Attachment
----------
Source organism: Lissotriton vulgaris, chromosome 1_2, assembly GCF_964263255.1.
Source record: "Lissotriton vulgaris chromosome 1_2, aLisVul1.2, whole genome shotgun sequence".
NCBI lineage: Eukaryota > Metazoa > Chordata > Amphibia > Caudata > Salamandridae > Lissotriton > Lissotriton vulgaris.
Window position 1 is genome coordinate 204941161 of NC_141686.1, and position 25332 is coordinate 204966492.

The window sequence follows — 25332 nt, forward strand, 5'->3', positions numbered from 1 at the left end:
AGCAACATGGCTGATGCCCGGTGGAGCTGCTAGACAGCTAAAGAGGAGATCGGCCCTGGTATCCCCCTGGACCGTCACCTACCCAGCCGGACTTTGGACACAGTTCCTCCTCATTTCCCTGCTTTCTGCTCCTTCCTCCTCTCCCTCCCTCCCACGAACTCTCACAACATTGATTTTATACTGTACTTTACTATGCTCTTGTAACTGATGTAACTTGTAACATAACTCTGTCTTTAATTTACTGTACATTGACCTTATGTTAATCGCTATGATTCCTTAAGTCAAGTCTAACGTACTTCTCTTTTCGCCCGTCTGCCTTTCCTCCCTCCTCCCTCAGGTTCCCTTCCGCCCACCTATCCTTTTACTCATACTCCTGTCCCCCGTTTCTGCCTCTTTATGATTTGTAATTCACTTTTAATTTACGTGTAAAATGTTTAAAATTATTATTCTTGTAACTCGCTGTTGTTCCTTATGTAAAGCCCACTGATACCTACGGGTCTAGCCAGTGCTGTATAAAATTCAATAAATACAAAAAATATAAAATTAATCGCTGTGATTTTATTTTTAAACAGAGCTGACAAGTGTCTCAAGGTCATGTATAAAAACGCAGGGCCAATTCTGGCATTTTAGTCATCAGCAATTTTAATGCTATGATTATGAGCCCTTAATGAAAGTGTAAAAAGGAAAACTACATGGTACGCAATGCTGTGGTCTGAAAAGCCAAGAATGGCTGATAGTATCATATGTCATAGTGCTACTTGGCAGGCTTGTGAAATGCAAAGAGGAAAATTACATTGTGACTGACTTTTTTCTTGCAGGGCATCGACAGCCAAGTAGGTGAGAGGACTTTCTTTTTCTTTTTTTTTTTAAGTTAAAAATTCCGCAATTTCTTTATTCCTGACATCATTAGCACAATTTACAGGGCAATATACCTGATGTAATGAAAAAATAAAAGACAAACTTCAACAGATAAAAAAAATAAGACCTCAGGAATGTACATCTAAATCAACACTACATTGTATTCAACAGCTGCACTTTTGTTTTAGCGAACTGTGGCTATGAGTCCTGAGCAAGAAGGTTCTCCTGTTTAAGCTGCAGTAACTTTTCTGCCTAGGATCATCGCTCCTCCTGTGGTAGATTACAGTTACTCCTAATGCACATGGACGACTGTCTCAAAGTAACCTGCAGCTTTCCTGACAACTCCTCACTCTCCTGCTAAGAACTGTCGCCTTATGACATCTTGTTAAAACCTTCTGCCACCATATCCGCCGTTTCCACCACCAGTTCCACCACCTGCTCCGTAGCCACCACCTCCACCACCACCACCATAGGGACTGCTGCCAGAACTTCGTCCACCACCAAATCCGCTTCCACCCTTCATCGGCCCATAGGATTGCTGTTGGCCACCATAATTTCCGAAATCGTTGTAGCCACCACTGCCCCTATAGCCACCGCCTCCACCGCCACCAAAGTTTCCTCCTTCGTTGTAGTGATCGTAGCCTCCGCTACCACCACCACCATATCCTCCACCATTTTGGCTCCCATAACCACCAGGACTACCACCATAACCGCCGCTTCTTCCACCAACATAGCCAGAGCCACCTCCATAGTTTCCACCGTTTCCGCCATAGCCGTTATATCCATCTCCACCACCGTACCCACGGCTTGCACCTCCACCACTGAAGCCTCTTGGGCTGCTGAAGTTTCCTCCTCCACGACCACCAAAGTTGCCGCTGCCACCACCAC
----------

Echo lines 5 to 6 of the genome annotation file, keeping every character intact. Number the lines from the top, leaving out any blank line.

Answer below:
The window sequence follows — 25332 nt, forward strand, 5'->3', positions numbered from 1 at the left end:
AGCAACATGGCTGATGCCCGGTGGAGCTGCTAGACAGCTAAAGAGGAGATCGGCCCTGGTATCCCCCTGGACCGTCACCTACCCAGCCGGACTTTGGACACAGTTCCTCCTCATTTCCCTGCTTTCTGCTCCTTCCTCCTCTCCCTCCCTCCCACGAACTCTCACAACATTGATTTTATACTGTACTTTACTATGCTCTTGTAACTGATGTAACTTGTAACATAACTCTGTCTTTAATTTACTGTACATTGACCTTATGTTAATCGCTATGATTCCTTAAGTCAAGTCTAACGTACTTCTCTTTTCGCCCGTCTGCCTTTCCTCCCTCCTCCCTCAGGTTCCCTTCCGCCCACCTATCCTTTTACTCATACTCCTGTCCCCCGTTTCTGCCTCTTTATGATTTGTAATTCACTTTTAATTTACGTGTAAAATGTTTAAAATTATTATTCTTGTAACTCGCTGTTGTTCCTTATGTAAAGCCCACTGATACCTACGGGTCTAGCCAGTGCTGTATAAAATTCAATAAATACAAAAAATATAAAATTAATCGCTGTGATTTTATTTTTAAACAGAGCTGACAAGTGTCTCAAGGTCATGTATAAAAACGCAGGGCCAATTCTGGCATTTTAGTCATCAGCAATTTTAATGCTATGATTATGAGCCCTTAATGAAAGTGTAAAAAGGAAAACTACATGGTACGCAATGCTGTGGTCTGAAAAGCCAAGAATGGCTGATAGTATCATATGTCATAGTGCTACTTGGCAGGCTTGTGAAATGCAAAGAGGAAAATTACATTGTGACTGACTTTTTTCTTGCAGGGCATCGACAGCCAAGTAGGTGAGAGGACTTTCTTTTTCTTTTTTTTTTTAAGTTAAAAATTCCGCAATTTCTTTATTCCTGACATCATTAGCACAATTTACAGGGCAATATACCTGATGTAATGAAAAAATAAAAGACAAACTTCAACAGATAAAAAAAATAAGACCTCAGGAATGTACATCTAAATCAACACTACATTGTATTCAACAGCTGCACTTTTGTTTTAGCGAACTGTGGCTATGAGTCCTGAGCAAGAAGGTTCTCCTGTTTAAGCTGCAGTAACTTTTCTGCCTAGGATCATCGCTCCTCCTGTGGTAGATTACAGTTACTCCTAATGCACATGGACGACTGTCTCAAAGTAACCTGCAGCTTTCCTGACAACTCCTCACTCTCCTGCTAAGAACTGTCGCCTTATGACATCTTGTTAAAACCTTCTGCCACCATATCCGCCGTTTCCACCACCAGTTCCACCACCTGCTCCGTAGCCACCACCTCCACCACCACCACCATAGGGACTGCTGCCAGAACTTCGTCCACCACCAAATCCGCTTCCACCCTTCATCGGCCCATAGGATTGCTGTTGGCCACCATAATTTCCGAAATCGTTGTAGCCACCACTGCCCCTATAGCCACCGCCTCCACCGCCACCAAAGTTTCCTCCTTCGTTGTAGTGATCGTAGCCTCCGCTACCACCACCACCATATCCTCCACCATTTTGGCTCCCATAACCACCAGGACTACCACCATAACCGCCGCTTCTTCCACCAACATAGCCAGAGCCACCTCCATAGTTTCCACCGTTTCCGCCATAGCCGTTATATCCATCTCCACCACCGTACCCACGGCTTGCACCTCCACCACTGAAGCCTCTTGGGCTGCTGAAGTTTCCTCCTCCACGACCACCAAAGTTGCCGCTGCCACCACCAC